IS IT NECESSARY TO RESTRICT SPEED WHEN TRAFFIC IS ALMOST ALWAYS AT A STANDSTILL?
‘Maybe getting in the habit of driving safe and slow would lead to more disciplined motorists’
Recently, a Facebook post by a respected media colleague focused on the 30kph speed limit in Davao City, and how the city’s residents have accepted this restriction since 2013.
The post narrated how a local resident driving our colleague in his city apologized for going slow, even though it was late at night and traffic was light. It has become a habit to drive safe and slow within city limits—30kph in most zones, 40kph on some streets, 60kph on certain segments of a main thoroughfare.
It is said that the former mayor of Davao, now our President, had been so horrified by road-accident fatalities blamed mostly on speeding that he issued an executive order to slow down every vehicle on the road. That order is being successfully implemented to this day. This raises a number of questions: Should a similar measure be imposed in Metro Manila? Could it be implemented with the same success? Could it help improve traffic and road safety?
It should be safe to say that the majority would agree speed limits are needed and could help make our streets safer. After all, every country has set and been enforcing speed limits for motorized vehicles all in the name of safety, if Wikipedia is to be believed. Countries may differ in maximum driving speeds for different kinds of roads or neighborhoods, but in general, these range from 30-60kph in towns or city streets, and 80-140kph on highways. Enforcement, though, is ever a problem. Republic Act No. 4136 (aka the Land Transportation and Traffic Code), approved in 1964, prescribes maximum allowable speed limits for motorized vehicles. On open country roads, with no blind corners not closely bordered by habitations, it’s 80kph for passenger cars and motorcycles, and 50kph for trucks and buses. On ‘through streets’ or boulevards clear of traffic, with no blind corners and when so designated, it’s 40kph for passenger cars and motorcycles, and 30kph for trucks and buses. On city and municipal streets not designated as through streets, it’s 30kph for passenger cars, motorcycles, trucks and buses.
RA 4136 also sets a maximum allowable speed of just 20kph for all motorized vehicles “through crowded streets, approaching intersections at blind corners, passing school zones, [and] passing other vehicles that are stationary or for similar dangerous circumstances.” It states, too, that “no provincial, city or municipal authority shall enact or enforce any ordinance or resolution specifying maximum allowable speeds other than those provided in this Act.”
It’s notable that the lawyer who used to be mayor of Davao and is now our President seems to have implemented his own speedlimit provisions.
There was an attempt to enforce speed limits in Metro Manila, at least on Commonwealth Avenue and Diosdado Macapagal Avenue. The MMDA set a maximum running speed of 60kph on both thoroughfares, for a while making a show of strictly enforcing this limit. But that may have gone the way of MMDA’s show of restricting motorbikes to their own designated lanes on EDSA and other major thoroughfares. That’s the observation of motorists who frequent those roads.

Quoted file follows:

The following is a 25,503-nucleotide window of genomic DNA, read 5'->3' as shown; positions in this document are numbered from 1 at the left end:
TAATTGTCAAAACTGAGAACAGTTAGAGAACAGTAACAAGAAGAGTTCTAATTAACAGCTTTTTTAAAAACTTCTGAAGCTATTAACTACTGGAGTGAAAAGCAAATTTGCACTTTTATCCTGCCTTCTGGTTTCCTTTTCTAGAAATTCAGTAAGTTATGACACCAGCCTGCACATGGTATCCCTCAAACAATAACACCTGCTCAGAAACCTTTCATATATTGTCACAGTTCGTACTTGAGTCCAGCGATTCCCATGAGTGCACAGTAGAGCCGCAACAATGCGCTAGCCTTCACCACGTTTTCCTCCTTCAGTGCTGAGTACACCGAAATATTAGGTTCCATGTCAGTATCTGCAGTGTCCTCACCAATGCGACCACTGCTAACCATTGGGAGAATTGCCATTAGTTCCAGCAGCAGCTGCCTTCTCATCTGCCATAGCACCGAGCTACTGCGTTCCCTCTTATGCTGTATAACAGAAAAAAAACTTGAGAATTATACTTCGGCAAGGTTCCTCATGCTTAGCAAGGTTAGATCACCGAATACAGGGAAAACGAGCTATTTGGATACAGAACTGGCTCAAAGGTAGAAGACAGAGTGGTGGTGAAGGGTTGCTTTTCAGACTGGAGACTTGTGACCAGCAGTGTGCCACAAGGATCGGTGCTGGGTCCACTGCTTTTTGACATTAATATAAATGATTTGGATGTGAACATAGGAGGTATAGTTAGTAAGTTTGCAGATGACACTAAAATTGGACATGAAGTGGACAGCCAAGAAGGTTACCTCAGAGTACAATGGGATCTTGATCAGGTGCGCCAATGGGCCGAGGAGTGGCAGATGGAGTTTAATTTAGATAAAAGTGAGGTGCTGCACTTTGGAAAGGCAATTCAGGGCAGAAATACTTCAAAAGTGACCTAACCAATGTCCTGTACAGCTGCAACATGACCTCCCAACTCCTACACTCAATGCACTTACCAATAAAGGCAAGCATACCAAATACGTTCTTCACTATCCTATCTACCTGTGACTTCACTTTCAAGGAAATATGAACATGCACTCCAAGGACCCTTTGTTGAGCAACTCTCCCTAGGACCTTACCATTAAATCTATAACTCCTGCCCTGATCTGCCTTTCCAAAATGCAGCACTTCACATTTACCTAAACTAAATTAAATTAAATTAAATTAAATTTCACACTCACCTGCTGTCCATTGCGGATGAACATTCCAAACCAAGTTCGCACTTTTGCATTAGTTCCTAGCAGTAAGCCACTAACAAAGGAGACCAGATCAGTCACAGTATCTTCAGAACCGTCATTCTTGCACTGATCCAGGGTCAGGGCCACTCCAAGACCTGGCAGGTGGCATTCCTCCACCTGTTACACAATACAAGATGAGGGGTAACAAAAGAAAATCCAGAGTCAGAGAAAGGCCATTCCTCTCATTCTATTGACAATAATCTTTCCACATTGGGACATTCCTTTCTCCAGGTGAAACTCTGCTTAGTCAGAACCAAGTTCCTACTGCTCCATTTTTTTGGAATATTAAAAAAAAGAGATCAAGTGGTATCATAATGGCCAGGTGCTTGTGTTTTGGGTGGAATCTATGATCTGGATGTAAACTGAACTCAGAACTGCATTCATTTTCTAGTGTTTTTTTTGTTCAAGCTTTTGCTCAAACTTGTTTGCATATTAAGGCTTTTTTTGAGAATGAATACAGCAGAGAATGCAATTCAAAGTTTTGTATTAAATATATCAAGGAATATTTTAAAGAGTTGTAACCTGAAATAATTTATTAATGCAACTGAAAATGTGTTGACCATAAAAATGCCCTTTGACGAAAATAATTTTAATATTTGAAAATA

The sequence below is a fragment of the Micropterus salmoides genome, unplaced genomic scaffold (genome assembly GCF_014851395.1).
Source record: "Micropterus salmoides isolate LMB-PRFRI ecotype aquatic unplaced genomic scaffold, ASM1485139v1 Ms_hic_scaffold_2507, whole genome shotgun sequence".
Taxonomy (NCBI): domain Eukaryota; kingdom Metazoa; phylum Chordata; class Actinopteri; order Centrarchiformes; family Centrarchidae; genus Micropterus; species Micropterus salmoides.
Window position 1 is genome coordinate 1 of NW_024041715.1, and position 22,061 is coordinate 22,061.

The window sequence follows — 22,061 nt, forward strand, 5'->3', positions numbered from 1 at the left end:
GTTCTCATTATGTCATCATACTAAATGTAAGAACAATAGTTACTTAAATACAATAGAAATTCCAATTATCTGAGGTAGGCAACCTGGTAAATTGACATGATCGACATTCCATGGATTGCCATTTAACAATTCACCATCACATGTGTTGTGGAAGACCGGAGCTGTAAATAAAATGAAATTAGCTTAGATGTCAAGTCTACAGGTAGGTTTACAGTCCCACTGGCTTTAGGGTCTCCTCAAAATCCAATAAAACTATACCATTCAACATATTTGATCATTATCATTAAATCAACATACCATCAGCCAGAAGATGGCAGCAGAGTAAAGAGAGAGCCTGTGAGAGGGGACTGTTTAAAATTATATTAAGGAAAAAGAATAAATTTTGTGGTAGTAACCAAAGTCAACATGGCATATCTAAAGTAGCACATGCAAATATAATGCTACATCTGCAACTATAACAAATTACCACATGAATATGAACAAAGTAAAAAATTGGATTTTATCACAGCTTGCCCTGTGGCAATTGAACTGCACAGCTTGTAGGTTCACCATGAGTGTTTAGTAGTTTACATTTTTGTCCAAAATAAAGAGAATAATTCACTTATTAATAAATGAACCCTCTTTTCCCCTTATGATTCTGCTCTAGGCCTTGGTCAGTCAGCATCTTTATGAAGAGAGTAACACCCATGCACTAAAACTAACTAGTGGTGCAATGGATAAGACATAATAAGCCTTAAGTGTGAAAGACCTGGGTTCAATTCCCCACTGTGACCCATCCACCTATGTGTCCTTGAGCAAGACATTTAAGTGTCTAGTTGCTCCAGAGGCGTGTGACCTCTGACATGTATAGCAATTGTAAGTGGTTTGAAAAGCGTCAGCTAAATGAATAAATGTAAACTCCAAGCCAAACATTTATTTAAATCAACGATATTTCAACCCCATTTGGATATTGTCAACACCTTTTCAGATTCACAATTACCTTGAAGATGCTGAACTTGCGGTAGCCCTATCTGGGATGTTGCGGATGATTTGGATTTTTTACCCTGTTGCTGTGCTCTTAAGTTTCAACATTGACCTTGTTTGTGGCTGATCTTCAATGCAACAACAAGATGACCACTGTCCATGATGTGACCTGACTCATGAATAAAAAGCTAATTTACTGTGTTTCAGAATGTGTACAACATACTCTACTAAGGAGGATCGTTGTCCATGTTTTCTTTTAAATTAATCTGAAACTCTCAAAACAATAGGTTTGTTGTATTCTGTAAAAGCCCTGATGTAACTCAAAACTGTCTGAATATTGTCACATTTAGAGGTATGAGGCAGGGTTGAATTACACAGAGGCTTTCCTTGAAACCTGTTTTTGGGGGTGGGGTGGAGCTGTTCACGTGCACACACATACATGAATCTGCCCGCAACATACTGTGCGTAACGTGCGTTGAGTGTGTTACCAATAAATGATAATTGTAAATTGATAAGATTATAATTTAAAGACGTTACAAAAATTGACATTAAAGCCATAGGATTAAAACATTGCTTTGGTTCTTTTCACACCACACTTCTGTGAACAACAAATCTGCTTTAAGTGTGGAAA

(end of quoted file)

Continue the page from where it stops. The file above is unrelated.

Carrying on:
Why is speeding not as big a concern as before? Maybe because with the way traffic crawls on practically the whole of Metro Manila, there is no danger of vehicles exceeding the 40kph speed limit for through streets in the city or municipality. Or that fatalities from speeding are no longer in the news for lack of horrific road accidents—or that they may have been shoved off the front pages by deaths with victims draped with placards.
But perhaps the biggest reason is that traffic enforcers neither have the equipment nor the incentive for catching speeders. So, should enforcing speed limits in Metro Manila not be a priority of the government under the former mayor of Davao, who had enforced them in his erstwhile fiefdom?
Well, some would say it should still be, arguing that people need to get in the habit of observing traffic regulations, including and most especially speed limits. A few would even argue that perhaps the speed limits on RA 4136 should be enforced. Maybe getting in the habit of driving safe and slow would lead to more disciplined motorists. They believe that people—motorists, in particular—seem to always be in a hurry, and this leads them to ignore traffic regulations and road courtesy all in the name of getting ahead of others.
But the problem of enforcement should be addressed at the outset. Traffic enforcers need the equipment to identify and catch speedsters. The no-contact apprehension scheme must be complemented by CCTVs with radar capability to record and identify speed-limit violators.
The present administration is asking for emergency powers and funds to solve the traffic crisis and improve motoring in Metro Manila. Perhaps they can use powers and funds once granted to bring about the same kind of change in driving habits that made Davao a safer city for motorists. It may be naive to think that the Davao experience can be replicated in a much more expansive, populous and crowded urban setting that is Metro Manila. But one never knows what can be accomplished with Davao’s brand of discipline.